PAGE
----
Anna-Grace Milward, University of Sydney Faculty of Arts and Social Sciences
Sitting across from Lydia Cacho in the back seat of a bumpy car ride, I was engrossed in her shocking recount of the violence and intimidation she suffered at the hands of the Mexican Cartels responsible for trafficking tens of thousands of victimised women. Lydia is a journalist, so she is on a mission to tell emotive stories, but the fact that this one was delivered inside a virtual world made it all the more impactful. Just inches away from each other, I truly felt like Lydia was speaking with me, not just to me; It was a shared moment of connection.
Taking off my ‘Daydream-powered Lenovo Mirage Solo’ (that’s a VR headset for all those who are yet to realise their obsession with emerging tech), I found myself returned to the United Nations Headquarters. Thanks to my participation in the Global Voices Scholarship program, I’ve been privileged to spend the week attending in the 63rd Commission on the Status of Women. Along with a number of exceptional networking events and side panel discussions held by hardworking NGOs who have gathered from across the globe to ensure the most rigorous and impactful policy outcomes for women and girls, I also stumbled across a few Easter Eggs. In gamer terms, an ‘Easter egg’ is an ‘unexpected surprise’, which developers include in the user experience as an added bonus for the player. For example, you might find a hidden level, reward or a power-up. The VR experience I got to demo, a collaboration between UN Women and Google, was one such hidden treasure. Not only did the VR series, ‘Courage to Question’, help me to connect with the raw emotions I know so many women must feel when speaking about the seemingly endless number of examples in which women continue to endure suffering and oppression, but it affirmed the importance of technology as a powerful tool for change. A tool which can build empathy, encourage new perspectives, educate and enriching connection. These are, after all, some of the many benefits which I believe could be used to support women in Australia, should my policy recommendation of Mixed Reality labs for women in regional and remote communities, be adopted.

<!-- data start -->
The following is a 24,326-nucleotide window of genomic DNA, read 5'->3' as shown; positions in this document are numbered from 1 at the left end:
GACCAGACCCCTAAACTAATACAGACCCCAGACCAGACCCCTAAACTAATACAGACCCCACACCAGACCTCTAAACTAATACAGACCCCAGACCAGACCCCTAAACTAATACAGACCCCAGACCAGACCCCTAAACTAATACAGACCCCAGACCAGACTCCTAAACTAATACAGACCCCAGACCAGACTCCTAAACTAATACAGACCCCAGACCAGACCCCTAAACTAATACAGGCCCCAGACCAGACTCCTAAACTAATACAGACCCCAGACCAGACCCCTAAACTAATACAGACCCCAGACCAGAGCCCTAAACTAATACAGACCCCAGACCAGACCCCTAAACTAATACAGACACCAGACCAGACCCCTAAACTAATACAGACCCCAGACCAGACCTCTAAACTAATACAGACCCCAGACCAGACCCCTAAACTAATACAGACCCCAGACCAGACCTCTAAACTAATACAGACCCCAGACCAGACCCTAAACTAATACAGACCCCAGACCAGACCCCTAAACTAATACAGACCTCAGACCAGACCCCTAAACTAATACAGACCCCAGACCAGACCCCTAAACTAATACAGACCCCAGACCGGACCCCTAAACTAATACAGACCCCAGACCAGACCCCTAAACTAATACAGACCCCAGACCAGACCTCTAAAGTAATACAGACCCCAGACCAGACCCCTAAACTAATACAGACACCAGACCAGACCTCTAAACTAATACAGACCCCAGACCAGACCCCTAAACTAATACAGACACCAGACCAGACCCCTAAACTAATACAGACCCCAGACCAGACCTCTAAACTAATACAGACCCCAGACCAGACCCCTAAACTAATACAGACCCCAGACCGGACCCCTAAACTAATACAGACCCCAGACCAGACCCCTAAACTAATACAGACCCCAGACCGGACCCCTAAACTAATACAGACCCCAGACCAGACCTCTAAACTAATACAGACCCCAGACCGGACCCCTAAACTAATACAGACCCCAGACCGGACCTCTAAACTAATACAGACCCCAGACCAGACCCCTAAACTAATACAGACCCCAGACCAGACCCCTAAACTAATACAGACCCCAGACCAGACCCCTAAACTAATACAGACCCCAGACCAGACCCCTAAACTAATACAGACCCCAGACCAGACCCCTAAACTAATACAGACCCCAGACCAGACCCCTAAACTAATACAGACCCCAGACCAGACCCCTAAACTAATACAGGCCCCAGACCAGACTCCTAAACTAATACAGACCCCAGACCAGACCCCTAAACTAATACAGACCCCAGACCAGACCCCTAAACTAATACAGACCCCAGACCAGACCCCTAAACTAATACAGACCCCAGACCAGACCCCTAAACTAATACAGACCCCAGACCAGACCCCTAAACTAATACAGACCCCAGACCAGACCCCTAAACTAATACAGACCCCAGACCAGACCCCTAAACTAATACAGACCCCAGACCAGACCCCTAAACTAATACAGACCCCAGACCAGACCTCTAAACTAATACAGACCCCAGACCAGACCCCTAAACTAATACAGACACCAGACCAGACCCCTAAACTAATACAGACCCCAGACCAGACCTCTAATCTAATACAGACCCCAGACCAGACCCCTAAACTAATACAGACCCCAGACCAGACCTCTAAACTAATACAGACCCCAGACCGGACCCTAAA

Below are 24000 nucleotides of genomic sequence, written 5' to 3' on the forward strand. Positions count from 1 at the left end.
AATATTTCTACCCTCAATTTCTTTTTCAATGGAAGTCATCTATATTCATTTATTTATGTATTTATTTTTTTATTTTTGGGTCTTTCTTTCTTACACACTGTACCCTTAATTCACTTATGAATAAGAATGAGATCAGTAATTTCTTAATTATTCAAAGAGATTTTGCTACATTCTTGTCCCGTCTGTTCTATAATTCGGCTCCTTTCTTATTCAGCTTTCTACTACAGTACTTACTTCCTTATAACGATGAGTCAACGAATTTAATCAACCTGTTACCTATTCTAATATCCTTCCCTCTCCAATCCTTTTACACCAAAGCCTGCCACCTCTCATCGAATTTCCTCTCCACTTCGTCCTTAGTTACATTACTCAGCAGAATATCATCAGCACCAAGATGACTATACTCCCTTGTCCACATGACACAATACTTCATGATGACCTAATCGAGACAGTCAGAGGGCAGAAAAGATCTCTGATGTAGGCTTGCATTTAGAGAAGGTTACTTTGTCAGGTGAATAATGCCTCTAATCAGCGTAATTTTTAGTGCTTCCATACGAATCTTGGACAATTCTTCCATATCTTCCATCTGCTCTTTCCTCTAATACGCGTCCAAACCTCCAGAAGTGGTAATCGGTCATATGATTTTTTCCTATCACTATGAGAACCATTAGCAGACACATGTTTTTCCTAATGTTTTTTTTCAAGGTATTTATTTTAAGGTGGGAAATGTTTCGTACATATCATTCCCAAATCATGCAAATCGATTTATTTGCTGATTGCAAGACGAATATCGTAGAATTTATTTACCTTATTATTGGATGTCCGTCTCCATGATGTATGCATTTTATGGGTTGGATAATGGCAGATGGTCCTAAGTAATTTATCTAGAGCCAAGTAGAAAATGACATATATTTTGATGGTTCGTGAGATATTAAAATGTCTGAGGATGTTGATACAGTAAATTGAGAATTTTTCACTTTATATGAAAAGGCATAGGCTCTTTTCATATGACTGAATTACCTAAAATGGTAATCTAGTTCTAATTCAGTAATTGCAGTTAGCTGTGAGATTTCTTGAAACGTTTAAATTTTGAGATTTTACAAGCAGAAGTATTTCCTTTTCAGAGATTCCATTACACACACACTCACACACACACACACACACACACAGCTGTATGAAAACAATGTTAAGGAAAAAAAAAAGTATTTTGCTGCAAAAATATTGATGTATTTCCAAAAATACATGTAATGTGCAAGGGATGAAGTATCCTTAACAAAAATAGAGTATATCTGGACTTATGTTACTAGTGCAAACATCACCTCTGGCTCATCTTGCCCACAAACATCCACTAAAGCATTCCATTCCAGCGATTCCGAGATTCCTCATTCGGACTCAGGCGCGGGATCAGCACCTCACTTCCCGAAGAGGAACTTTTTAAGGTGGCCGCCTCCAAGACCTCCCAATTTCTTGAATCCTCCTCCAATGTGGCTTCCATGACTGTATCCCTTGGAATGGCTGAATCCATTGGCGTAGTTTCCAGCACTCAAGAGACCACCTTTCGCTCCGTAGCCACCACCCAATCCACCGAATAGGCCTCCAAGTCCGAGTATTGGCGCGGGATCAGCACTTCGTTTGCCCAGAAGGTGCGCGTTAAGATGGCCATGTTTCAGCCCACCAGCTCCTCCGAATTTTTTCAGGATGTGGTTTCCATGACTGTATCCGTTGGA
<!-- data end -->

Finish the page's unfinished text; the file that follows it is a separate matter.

But while technology can have a really positive impact and is increasingly being centred as the key for accelerating rapid growth in women's access to knowledge, services and enterprise, as the week progressed so too did the discussion around the dark underbelly of the internet and its cyber violence. Internet governance is, at best, underdeveloped, and many of the social realities which oppress women are, as well as being perpetuated online, intensified. Those who gathered at the UN side panel event to discuss how we can build 'safe and empowering spaces for women and girls' identified that women with low digital literacy were particularly vulnerable online, after having very little access to ICTs in their youth. While other women, simply remain disconnected from the world wide web. In a meeting with Natasha de Silva, Senior Policy Executive at the Australian Human Rights Commission, we discussed the need to expand the definition of work so to include work which is done online, in virtual spaces, and thus protect the rights of women who now encounter workplace harassment across 'platforms' rather than 'in person'.
The digital world is evolving rapidly, but it is not yet inclusive. Both the positive and negative elements of the digital revolution are drastically impacting women's physical and social realities, and certainly require the collective efforts of all those who have gathered at CSW in 2019. At this delegation we have been building a very real and positive connection, and I hope that, with some hard work, we can ensure that this translates into the online experiences of women. Connection is imperative.